Who Is The Raven For?
One of the big questions I have with the Raven, is who is RED really targeting with it? On one hand the camera body is around $6K which makes it seem (at first glance at least) that it would ideal for a budget conscious shooter = Perhaps someone looking at an URSA or an FS7. But on the other hand once you tally up the cost of even the most basic accessories you’ll need to make it shootable, you’re looking at the $10K – $15K range. And I would bet that many DPs and filmmakers that can afford to spend upwards of $15K will be more enticed by the other options in that price range – whether it be a used Epic/Dragon, Sony F5, or any of the other fantastic options out there.
And for those shooters that really can’t afford to spend that much on their camera package, cameras like the URSA Mini, FS7, C100 Mark II and others may be far more enticing. At the end of the day, having the ability to spend less money on your camera package and leave more in the pot for accessories, additional media, and 3rd party tools that can also work with their other camera systems is a no-brainer. At least that’s the case if you truly are trying to keep your costs down.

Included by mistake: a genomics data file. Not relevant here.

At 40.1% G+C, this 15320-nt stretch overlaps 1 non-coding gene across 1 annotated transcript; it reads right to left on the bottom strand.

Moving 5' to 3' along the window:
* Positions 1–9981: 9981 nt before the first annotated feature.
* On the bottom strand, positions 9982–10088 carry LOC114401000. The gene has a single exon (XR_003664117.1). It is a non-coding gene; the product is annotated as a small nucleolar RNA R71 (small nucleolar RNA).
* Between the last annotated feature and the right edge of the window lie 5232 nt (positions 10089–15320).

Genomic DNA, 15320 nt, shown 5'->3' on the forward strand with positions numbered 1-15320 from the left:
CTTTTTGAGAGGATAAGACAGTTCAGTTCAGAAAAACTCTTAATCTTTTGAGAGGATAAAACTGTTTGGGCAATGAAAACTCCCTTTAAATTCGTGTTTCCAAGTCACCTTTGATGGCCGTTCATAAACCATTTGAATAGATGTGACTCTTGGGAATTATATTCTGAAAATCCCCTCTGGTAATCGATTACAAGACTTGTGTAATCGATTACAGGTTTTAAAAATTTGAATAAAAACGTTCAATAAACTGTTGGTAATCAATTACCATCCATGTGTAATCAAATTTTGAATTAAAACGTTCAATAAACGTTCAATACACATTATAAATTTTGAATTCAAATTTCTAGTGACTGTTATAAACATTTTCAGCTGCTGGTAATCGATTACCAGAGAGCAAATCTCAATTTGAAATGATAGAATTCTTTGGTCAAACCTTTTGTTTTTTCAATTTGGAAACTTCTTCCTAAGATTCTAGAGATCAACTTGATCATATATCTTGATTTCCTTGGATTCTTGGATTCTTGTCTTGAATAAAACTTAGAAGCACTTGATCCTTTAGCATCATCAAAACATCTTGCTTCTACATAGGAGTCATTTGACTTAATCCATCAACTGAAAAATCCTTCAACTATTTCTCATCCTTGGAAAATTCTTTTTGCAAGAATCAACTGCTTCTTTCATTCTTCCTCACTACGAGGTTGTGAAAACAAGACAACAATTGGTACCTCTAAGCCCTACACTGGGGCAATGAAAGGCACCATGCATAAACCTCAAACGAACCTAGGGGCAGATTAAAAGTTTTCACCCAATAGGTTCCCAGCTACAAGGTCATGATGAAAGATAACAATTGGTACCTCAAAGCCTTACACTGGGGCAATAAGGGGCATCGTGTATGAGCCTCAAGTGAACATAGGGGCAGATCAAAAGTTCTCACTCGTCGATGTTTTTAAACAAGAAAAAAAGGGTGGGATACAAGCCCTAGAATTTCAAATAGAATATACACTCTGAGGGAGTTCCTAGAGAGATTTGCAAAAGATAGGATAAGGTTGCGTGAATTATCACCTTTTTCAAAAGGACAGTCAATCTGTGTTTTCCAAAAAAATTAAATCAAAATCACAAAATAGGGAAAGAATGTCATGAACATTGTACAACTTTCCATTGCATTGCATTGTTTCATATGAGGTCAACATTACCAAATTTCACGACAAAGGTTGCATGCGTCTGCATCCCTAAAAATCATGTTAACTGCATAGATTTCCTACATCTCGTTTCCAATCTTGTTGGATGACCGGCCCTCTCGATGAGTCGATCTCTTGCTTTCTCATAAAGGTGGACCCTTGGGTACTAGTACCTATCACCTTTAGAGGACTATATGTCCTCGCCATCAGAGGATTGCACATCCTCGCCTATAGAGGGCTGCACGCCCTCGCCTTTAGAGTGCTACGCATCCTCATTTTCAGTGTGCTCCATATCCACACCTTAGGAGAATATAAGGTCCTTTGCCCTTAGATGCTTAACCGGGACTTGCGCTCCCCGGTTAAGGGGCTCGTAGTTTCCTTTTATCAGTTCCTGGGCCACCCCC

I completely understand RED wanting to go after the lower budget market, and am happy to see that it’s on their radar at the moment. But at the same time, I think some customers looking for a budget-concious solution from RED are not going to respond favorably to the Raven. After all, $6K may not sound like a lot in cinema camera terms, but it’s still a hefty chunk of change for your average indie filmmaker, and of course that’s just the tip of the iceberg. And again if it was truly a $6000 camera all-in, this would be a whole other discussion.
I’m sure the Raven will capture some stunning images, and would bet it’ll find a home in rental houses and as a B or C camera on Weapon/Dragon productions. But for many low-budget owner/operators, it’s going to be a really tough sell. Not only because the price is so high, but also because the competition at the moment is so stiff –